138 The Book of Indoor and Outdoor Games
when the winners mark a victory with the usual gilt stars, made to use on score-cards.
On Washington's Birthday or the Fourth of July the names of forts belonging to Revolutionary fame sflould be chosen—Fort Ticonderoga, Fort William Henry, or Fort Duquesne of Colonial days. On Lincoln's Birthday or for Decoration Day, Fort Sumter, Fort Moultrie, Fort Donelson, and Fort Fisher will be appropriate.
The game of Euchre is played as usual until the signal of a bugle, blown at the head-table, calls a halt at the end of each game. The losers then progress to the next table, the winners keep their places, and the reward of victory, when afar from the fort of their first allegiance, is that they bring all their honours back to it. Each player at the end of the game, before the prizes are awarded, returns to his or her original place and the stars are counted for honours on the flags of the four players. It is then announced which fort has won, and the prizes are given to the four players who began the game at the table named for that fort.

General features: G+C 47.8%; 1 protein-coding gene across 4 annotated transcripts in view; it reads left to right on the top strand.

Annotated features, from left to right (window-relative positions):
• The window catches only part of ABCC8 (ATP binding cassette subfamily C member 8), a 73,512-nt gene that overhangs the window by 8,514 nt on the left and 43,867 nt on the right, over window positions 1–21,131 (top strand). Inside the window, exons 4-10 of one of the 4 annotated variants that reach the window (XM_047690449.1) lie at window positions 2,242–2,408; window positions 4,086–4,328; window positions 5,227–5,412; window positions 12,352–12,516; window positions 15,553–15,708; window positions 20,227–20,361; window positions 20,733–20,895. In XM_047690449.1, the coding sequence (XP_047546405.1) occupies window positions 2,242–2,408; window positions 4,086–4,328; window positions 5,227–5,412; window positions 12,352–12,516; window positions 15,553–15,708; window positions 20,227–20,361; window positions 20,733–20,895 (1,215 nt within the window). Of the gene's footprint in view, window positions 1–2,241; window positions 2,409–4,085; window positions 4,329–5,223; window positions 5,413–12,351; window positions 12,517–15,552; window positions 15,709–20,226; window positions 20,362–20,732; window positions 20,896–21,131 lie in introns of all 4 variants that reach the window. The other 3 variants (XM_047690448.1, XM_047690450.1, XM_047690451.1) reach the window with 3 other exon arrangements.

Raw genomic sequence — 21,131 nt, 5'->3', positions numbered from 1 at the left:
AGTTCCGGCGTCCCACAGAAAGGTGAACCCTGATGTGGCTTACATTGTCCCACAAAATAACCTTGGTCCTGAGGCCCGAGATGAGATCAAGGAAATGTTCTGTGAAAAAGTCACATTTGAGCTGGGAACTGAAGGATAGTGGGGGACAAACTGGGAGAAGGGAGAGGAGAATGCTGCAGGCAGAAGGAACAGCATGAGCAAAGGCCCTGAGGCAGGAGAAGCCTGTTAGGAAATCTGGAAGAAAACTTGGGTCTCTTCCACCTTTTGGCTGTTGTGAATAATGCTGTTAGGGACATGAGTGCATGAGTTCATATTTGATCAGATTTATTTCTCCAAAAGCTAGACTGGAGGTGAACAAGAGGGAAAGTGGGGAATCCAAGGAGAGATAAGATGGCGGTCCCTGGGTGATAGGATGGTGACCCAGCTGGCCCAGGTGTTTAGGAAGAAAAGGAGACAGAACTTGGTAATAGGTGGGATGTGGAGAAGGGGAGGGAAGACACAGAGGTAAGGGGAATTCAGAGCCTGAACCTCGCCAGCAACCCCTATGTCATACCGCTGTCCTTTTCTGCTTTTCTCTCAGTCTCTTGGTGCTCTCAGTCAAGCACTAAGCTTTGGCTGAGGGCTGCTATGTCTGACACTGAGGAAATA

It is sometimes played in another manner. The partners who have lost the first game progress at the close of each one from table to table, until they find themselves back to their starting-places, whereupon the next pair progress until they, too, have made the rounds of the tables.
This brings all the players back to the forts of their original allegiance before the prizes are given. During their progress, the hostess gives to the winning pairs a tiny flag to chronicle each victory, and these they attach to the staves of those on the fort to which they owe fealty. This, instead of using the gilt stars on the flag score-card. The table that flaunts the most flags represents, therefore, the victorious fort.